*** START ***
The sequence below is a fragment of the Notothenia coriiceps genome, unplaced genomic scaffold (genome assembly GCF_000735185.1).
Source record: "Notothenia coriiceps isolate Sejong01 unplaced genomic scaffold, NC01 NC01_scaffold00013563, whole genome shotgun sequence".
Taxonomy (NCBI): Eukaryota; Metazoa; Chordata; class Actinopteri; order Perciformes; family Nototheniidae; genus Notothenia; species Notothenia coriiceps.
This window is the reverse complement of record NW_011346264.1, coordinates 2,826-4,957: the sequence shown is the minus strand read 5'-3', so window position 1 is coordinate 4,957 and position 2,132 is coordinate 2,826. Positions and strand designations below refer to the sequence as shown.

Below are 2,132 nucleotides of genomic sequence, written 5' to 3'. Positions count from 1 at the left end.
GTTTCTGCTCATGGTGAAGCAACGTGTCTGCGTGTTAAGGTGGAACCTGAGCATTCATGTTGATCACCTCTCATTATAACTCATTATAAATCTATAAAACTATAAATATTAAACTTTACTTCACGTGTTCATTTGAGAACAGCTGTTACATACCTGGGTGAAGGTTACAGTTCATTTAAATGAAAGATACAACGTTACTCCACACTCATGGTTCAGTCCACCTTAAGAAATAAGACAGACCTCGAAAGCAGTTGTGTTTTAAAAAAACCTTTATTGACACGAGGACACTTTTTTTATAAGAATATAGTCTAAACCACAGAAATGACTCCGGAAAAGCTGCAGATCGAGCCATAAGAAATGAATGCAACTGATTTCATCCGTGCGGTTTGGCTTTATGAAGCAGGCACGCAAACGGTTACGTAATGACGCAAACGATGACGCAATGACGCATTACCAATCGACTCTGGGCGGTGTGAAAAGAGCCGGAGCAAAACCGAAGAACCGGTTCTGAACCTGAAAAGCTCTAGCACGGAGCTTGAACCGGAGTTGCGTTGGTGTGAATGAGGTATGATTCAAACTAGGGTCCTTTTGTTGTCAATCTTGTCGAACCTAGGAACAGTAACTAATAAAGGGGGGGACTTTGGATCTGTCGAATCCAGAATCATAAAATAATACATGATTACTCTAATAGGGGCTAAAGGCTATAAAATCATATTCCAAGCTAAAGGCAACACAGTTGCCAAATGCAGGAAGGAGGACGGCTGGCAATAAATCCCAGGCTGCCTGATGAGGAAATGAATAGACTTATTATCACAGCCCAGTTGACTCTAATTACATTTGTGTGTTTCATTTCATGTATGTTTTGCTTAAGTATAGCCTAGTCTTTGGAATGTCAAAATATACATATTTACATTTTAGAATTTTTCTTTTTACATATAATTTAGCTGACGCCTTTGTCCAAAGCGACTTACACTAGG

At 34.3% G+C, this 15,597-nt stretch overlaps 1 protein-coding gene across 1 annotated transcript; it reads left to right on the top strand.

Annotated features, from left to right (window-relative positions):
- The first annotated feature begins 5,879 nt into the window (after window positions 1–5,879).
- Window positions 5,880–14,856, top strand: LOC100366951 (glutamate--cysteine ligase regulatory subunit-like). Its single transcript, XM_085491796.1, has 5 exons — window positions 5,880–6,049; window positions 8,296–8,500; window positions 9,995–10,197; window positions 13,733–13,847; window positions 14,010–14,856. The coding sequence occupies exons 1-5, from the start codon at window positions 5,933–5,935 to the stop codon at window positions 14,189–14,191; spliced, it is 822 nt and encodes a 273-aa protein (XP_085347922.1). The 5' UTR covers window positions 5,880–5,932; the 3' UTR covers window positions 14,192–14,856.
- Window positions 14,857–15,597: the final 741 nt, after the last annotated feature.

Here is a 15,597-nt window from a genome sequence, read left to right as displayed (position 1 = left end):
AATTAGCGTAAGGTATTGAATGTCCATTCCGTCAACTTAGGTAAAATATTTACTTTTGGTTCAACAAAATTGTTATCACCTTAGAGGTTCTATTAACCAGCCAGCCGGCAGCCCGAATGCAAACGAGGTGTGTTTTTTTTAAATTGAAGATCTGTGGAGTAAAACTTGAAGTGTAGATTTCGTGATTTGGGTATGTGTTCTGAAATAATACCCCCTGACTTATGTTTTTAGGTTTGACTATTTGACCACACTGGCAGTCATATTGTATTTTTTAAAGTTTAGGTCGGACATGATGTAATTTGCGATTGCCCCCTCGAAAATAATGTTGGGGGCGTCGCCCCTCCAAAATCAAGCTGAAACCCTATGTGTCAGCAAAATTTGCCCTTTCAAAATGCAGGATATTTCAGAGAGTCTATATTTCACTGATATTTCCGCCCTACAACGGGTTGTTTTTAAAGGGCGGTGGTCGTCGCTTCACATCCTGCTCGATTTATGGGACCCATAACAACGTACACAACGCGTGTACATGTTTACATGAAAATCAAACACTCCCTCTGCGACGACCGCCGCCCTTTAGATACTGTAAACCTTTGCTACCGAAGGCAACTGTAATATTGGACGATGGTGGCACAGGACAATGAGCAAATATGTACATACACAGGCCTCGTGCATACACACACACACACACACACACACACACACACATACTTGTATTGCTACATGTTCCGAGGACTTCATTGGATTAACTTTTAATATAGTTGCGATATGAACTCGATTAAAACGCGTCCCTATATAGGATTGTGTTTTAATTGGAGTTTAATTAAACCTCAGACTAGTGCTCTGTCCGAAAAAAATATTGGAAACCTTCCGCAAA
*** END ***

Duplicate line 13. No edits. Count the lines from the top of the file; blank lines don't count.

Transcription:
AATTAGCGTAAGGTATTGAATGTCCATTCCGTCAACTTAGGTAAAATATTTACTTTTGGTTCAACAAAATTGTTATCACCTTAGAGGTTCTATTAACCAGCCAGCCGGCAGCCCGAATGCAAACGAGGTGTGTTTTTTTTAAATTGAAGATCTGTGGAGTAAAACTTGAAGTGTAGATTTCGTGATTTGGGTATGTGTTCTGAAATAATACCCCCTGACTTATGTTTTTAGGTTTGACTATTTGACCACACTGGCAGTCATATTGTATTTTTTAAAGTTTAGGTCGGACATGATGTAATTTGCGATTGCCCCCTCGAAAATAATGTTGGGGGCGTCGCCCCTCCAAAATCAAGCTGAAACCCTATGTGTCAGCAAAATTTGCCCTTTCAAAATGCAGGATATTTCAGAGAGTCTATATTTCACTGATATTTCCGCCCTACAACGGGTTGTTTTTAAAGGGCGGTGGTCGTCGCTTCACATCCTGCTCGATTTATGGGACCCATAACAACGTACACAACGCGTGTACATGTTTACATGAAAATCAAACACTCCCTCTGCGACGACCGCCGCCCTTTAGATACTGTAAACCTTTGCTACCGAAGGCAACTGTAATATTGGACGATGGTGGCACAGGACAATGAGCAAATATGTACATACACAGGCCTCGTGCATACACACACACACACACACACACACACACACACATACTTGTATTGCTACATGTTCCGAGGACTTCATTGGATTAACTTTTAATATAGTTGCGATATGAACTCGATTAAAACGCGTCCCTATATAGGATTGTGTTTTAATTGGAGTTTAATTAAACCTCAGACTAGTGCTCTGTCCGAAAAAAATATTGGAAACCTTCCGCAAA